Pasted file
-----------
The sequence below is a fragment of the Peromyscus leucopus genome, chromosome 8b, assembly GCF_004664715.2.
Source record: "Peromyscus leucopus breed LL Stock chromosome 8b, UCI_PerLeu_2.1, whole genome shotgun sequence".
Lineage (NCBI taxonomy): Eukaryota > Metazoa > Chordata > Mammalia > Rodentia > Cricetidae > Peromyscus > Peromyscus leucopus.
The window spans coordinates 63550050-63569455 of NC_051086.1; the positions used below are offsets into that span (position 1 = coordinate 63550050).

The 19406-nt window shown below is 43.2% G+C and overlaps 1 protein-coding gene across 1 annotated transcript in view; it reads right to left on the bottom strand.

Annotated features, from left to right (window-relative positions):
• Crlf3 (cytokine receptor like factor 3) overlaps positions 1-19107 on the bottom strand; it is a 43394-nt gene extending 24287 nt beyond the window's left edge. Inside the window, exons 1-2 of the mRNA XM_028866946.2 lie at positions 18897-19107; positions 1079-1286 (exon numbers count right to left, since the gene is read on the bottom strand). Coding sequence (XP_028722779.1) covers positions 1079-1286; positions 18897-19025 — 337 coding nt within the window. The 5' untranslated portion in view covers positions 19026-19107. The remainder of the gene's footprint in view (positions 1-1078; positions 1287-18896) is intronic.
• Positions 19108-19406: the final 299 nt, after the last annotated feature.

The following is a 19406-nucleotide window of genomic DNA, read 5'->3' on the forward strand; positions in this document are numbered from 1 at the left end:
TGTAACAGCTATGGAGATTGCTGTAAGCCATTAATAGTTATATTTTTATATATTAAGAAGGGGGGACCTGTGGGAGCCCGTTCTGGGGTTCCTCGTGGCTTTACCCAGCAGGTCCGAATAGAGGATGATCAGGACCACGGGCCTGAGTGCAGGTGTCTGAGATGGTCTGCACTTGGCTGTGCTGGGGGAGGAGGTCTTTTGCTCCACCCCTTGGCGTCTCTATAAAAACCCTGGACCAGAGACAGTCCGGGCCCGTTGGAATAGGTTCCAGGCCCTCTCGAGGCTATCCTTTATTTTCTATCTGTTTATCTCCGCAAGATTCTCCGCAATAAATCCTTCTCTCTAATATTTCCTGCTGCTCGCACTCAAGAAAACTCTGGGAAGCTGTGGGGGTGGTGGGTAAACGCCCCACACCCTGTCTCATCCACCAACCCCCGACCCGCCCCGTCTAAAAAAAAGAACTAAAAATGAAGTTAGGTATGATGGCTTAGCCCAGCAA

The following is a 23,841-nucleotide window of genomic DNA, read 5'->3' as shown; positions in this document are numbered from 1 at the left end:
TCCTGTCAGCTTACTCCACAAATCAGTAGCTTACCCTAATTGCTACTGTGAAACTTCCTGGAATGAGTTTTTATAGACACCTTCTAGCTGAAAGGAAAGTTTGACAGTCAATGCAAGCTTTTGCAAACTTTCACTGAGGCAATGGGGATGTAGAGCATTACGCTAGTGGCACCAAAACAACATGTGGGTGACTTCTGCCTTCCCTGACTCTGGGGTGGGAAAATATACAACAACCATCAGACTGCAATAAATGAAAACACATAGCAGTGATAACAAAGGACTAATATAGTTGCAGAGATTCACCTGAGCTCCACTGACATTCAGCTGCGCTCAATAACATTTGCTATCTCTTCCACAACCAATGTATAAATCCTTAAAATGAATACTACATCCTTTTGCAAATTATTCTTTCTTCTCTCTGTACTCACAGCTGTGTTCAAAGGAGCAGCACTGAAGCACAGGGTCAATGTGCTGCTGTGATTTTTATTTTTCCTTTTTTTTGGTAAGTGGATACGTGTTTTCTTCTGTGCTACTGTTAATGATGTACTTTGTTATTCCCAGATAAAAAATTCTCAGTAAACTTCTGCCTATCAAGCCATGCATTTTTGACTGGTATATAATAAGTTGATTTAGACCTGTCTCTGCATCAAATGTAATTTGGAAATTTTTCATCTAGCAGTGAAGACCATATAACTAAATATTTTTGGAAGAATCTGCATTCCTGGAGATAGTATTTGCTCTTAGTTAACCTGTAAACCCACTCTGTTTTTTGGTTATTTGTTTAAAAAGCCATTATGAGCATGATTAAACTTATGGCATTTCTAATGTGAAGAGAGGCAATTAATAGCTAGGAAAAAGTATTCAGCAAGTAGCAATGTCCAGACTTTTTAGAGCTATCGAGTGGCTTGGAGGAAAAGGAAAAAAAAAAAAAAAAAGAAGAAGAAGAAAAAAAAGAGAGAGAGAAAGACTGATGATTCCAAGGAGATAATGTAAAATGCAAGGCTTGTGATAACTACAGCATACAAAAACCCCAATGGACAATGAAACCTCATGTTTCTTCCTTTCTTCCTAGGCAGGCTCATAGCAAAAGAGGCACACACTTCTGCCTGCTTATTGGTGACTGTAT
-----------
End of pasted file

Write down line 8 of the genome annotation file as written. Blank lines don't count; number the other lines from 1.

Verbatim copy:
• Positions 19108-19406: the final 299 nt, after the last annotated feature.